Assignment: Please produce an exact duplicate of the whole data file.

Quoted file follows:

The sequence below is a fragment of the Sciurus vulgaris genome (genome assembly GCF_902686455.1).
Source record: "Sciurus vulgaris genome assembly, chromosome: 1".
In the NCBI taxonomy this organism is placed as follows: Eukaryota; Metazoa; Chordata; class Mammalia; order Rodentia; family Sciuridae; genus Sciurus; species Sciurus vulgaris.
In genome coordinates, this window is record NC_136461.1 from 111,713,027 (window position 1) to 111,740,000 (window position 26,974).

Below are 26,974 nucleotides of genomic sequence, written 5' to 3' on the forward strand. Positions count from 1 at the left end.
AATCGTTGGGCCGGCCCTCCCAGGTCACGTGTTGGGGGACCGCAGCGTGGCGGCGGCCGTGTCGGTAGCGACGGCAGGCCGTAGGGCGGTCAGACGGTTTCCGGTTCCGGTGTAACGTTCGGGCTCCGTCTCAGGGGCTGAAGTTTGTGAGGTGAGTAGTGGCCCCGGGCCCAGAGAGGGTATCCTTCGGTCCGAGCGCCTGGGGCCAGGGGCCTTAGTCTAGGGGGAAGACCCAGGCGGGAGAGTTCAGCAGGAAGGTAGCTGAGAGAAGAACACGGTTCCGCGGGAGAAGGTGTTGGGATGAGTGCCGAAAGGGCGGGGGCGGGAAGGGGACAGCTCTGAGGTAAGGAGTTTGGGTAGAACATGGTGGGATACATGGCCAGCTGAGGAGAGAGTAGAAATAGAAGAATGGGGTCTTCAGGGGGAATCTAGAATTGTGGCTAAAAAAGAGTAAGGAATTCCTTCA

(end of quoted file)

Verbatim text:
The sequence below is a fragment of the Sciurus vulgaris genome (genome assembly GCF_902686455.1).
Source record: "Sciurus vulgaris genome assembly, chromosome: 1".
In the NCBI taxonomy this organism is placed as follows: Eukaryota; Metazoa; Chordata; class Mammalia; order Rodentia; family Sciuridae; genus Sciurus; species Sciurus vulgaris.
In genome coordinates, this window is record NC_136461.1 from 111,713,027 (window position 1) to 111,740,000 (window position 26,974).

Below are 26,974 nucleotides of genomic sequence, written 5' to 3' on the forward strand. Positions count from 1 at the left end.
AATCGTTGGGCCGGCCCTCCCAGGTCACGTGTTGGGGGACCGCAGCGTGGCGGCGGCCGTGTCGGTAGCGACGGCAGGCCGTAGGGCGGTCAGACGGTTTCCGGTTCCGGTGTAACGTTCGGGCTCCGTCTCAGGGGCTGAAGTTTGTGAGGTGAGTAGTGGCCCCGGGCCCAGAGAGGGTATCCTTCGGTCCGAGCGCCTGGGGCCAGGGGCCTTAGTCTAGGGGGAAGACCCAGGCGGGAGAGTTCAGCAGGAAGGTAGCTGAGAGAAGAACACGGTTCCGCGGGAGAAGGTGTTGGGATGAGTGCCGAAAGGGCGGGGGCGGGAAGGGGACAGCTCTGAGGTAAGGAGTTTGGGTAGAACATGGTGGGATACATGGCCAGCTGAGGAGAGAGTAGAAATAGAAGAATGGGGTCTTCAGGGGGAATCTAGAATTGTGGCTAAAAAAGAGTAAGGAATTCCTTCA